The Ocean Guiding Your Body
by Noah Singh-Harris
Format: Flash Fiction
The mirror is whiter than usual, the sunlight shining through the windows showing the dust, the life on it. In it – or on it – is you. You stare at yourself for ages and never have the same thought. You want to know if this is you, really you; it could be anyone really, but then again, you could be anyone. Who are you? A combination of thoughts? You hope not – they’re often too dull or foolish to be said aloud. Are you made up of your actions? Neither evil nor great, are you like the others? How can you want so terribly to be the same, the one fitting in, the square peg in the square hole, while also wanting to be more? And that is it, is it not? The crux of it all. You want so terribly to be more – more knowledgeable, in more places at once, torn between them all, to be prettier, but also uglier, compared to the rest, to be admired for your form and to be formless. Can you not be both? You would like to be both. You’d like a guide to living that isn’t a religion, too large for you to make your own, and that isn’t a self-help book made for middle-aged women who are not allowed to experience their identity crisis the same way men are, and that isn’t something you could find for a pound in the discounted area of a supermarket. Isn’t there an in-between available? There should be something to help people; clearly, we aren’t doing too well without it. A guardian angel, a personalised saga of advice, for the sea to rise up and tell you how you can recreate the same feeling you have at a pier, leaning over the railing, reaching for something wild and dangerous while always protected, feeling the wind and the cold and the drops hitting your face and your ears freezing up. The ocean should tell you how to feel that without her here to help you. You miss the ocean, closer to you in childhood than it is now, the sand beneath your feet, the sound of the waves – even the annoying screeching of the seagulls seems like a fond memory now that you’re away from it. The ocean calls you in different forms each time: an adventure to a faraway land, a way out from the world you live in, the body you inhabit, to float, free and without worries, no longer constricted, in a timeless place, measured not by the ticks of a clock but the movement of the waves. There, you would not worry about what you are; you are part of the sea, what’s in your mind mattering as little as what the fish below you think, the feel of seaweed brushing against your legs as you’re dragged under, holding your breath; those are all the thoughts that occupy your mind. You sink deeper, slow and sure, your eyes closed now so that the burning sensation in them doesn’t bother you; the pain in your throat is difficult enough to bear.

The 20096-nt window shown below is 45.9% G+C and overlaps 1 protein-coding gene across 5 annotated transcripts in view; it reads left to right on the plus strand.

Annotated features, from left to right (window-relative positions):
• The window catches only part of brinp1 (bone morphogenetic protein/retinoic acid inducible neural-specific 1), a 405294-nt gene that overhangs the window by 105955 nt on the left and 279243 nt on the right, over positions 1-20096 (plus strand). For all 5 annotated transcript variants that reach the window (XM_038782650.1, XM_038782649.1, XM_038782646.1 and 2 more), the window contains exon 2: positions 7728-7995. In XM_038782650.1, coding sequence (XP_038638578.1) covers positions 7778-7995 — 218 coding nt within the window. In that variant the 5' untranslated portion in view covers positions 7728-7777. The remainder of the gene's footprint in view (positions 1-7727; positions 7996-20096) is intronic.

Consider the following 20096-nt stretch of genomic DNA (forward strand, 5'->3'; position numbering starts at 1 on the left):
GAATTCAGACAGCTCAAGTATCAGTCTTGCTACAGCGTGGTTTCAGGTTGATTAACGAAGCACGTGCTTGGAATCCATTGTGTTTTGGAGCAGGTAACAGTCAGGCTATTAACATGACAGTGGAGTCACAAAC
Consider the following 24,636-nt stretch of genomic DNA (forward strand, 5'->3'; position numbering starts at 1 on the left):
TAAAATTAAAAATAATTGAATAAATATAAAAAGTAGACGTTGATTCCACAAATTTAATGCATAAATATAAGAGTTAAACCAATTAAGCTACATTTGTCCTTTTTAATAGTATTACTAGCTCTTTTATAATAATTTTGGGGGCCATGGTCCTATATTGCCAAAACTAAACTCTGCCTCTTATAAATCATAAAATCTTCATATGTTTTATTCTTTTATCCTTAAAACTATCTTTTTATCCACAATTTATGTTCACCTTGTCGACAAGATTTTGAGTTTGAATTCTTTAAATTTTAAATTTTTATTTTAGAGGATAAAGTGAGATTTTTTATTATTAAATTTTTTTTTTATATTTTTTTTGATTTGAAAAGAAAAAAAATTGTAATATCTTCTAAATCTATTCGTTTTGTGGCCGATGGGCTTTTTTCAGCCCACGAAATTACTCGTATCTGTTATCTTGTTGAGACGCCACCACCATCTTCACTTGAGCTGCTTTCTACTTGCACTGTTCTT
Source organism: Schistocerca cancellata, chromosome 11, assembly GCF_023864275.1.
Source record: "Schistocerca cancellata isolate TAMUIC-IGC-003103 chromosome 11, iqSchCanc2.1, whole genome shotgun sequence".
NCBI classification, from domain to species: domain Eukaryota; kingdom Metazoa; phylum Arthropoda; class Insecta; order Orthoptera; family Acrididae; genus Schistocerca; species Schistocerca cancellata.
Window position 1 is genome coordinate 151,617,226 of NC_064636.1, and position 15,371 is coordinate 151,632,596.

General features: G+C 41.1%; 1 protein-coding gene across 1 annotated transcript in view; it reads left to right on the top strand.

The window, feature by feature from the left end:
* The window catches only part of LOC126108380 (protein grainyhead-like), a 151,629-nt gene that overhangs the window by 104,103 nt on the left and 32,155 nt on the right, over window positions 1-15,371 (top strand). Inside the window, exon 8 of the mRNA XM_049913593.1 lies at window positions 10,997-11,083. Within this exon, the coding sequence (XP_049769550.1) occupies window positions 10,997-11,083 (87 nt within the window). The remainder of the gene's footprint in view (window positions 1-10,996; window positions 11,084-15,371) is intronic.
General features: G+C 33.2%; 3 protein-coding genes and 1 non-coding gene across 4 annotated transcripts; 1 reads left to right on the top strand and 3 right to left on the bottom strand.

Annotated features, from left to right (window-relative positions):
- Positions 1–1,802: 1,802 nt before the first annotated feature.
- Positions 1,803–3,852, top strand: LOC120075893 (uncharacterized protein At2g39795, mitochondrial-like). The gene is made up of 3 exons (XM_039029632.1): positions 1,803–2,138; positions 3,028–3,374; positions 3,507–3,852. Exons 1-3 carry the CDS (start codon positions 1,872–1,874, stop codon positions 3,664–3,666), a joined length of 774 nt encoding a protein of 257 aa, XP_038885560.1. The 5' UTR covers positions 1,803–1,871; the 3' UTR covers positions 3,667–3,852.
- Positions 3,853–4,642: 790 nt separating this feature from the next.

You focus on the silence here, the peace. You’ve never known silence like it. You could say something, open your mouth and let the bubbles flow out, but you don’t want that, the unnatural feel of it. You go where the waves pull you. The darkness comes for you, and you welcome it; there is silence here – silence and peace.
Noah Singh-Harris is a bi, British-Indian writer undergoing his Master’s in Postcolonial Literature at St Andrews. He worked as a director and writer for the play adaptation of The Colour of Madness and wrote a piece for the award-nominated play, Our Culture: A showcase of South Asian Excellence, a piece which was later published in the student newspaper. You can find Noah on Twitter @noahsinghharris and Instagram @singhing.intherain.